Lake Havasu City, AZ
It’s all about water in Lake Havasu City, Arizona. This tiny desert community located 150 miles south of Las Vegas and 200 miles northwest of Phoenix would not exist without Lake Havasu, created in 1938 following the construction of the Parker Dam on the Colorado River. This city of 53,000 was the dream of real estate developer Robert McCulloch, who founded it in 1963 as a planned community. Today, Lake Havasu City thrives on tourism largely based on water sports.
The city is wedged between the federal Havasu National Wildlife Refuge to the north and the Arizona-run Lake Havasu State Park to the south. The national refuge occupies 37,500 acres, straddling both sides of the Colorado River and protecting 318 bird species. Lucky kayakers and boaters witness the spectacle of grebes in their mating dance across the waters of Topock Marsh. Mountain lions, desert bighorn sheep and coyotes also wander through this protected area. Located within the refuge, the petroglyph site in Topock Gorge is one of the best attractions in Lake Havasu City.
Tourists interested in water sports will find plenty of opportunities at Lake Havasu State Park, where one of the biggest draws is year-long fishing. For years, anglers have snagged bass, bluegill, crappie and sunfish in the 45-mile-long lake. Visitors interested in thrills can rent jet skis or speed boats from the park vendor, Windsor Beach Rentals. The park’s many other amenities, including 45 camp sites, three boat ramps, hiking trails and a designated swimming area, make it one of the most popular Lake Havasu City attractions.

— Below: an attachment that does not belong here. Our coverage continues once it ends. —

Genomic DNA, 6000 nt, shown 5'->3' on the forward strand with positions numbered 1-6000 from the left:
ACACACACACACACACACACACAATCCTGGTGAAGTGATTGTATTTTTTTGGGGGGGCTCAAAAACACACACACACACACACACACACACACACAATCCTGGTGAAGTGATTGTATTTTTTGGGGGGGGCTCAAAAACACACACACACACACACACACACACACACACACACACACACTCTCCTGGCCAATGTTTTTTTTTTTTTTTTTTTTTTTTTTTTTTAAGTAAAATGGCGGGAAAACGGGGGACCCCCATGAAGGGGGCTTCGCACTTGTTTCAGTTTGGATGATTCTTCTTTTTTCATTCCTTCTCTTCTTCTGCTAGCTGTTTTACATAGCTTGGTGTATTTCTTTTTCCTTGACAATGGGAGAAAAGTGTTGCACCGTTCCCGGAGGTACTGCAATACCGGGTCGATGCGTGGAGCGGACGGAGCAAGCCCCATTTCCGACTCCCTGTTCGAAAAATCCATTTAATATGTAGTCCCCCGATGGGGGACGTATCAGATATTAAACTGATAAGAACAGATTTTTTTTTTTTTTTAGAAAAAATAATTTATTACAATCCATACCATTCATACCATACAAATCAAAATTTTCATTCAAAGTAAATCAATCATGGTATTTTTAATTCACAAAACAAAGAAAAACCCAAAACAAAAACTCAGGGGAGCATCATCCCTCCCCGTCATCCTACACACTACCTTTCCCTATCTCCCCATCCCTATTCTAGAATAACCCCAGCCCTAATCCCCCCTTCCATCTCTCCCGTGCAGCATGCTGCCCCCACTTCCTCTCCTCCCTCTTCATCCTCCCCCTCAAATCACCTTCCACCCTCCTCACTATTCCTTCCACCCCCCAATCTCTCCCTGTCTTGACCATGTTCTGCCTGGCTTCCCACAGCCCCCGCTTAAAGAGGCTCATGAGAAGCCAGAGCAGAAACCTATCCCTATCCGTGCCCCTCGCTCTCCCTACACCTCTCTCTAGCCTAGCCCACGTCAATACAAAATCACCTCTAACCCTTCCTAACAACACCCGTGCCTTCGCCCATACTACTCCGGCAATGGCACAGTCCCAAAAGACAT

Water sports are just part of the city’s appeal. The historic London Bridge has driven tourism to Lake Havasu City for more than 40 years. Five years after he founded the city, Robert McCulloch purchased the bridge from the British government in an effort to raise eyebrows, and he did. Tourists have flocked to Lake Havasu City ever since. Today, the bridge connects the downtown area with English Village, a shopping and dining area located on an artificial island.
London Bridge is not the only unusual structure visitors will find in the desert surrounding the lake. A non-profit community group now operates 19 lighthouses along both the Arizona and California shores of Lake Havasu. These functional structures, built by members of the Lake Havasu Lighthouse Club, are replicas one third the size of famous U.S. lighthouses.
After the sun goes down, tourists trade in their jet skis and fishing poles for dance shoes and dice. The trendy Martini Bay offers guests an enchanting view of London Bridge while they enjoy house specialties, such as roasted salmon covered with honey-bourbon sauce. As the evening wears on, the live music and dancing begin. Across the lake, patrons of the Havasu Landing Resort & Casino experience a different sort of thrill at its 245 slot machines, including video poker and keno. Guests who prefer live action can play blackjack or three-card poker.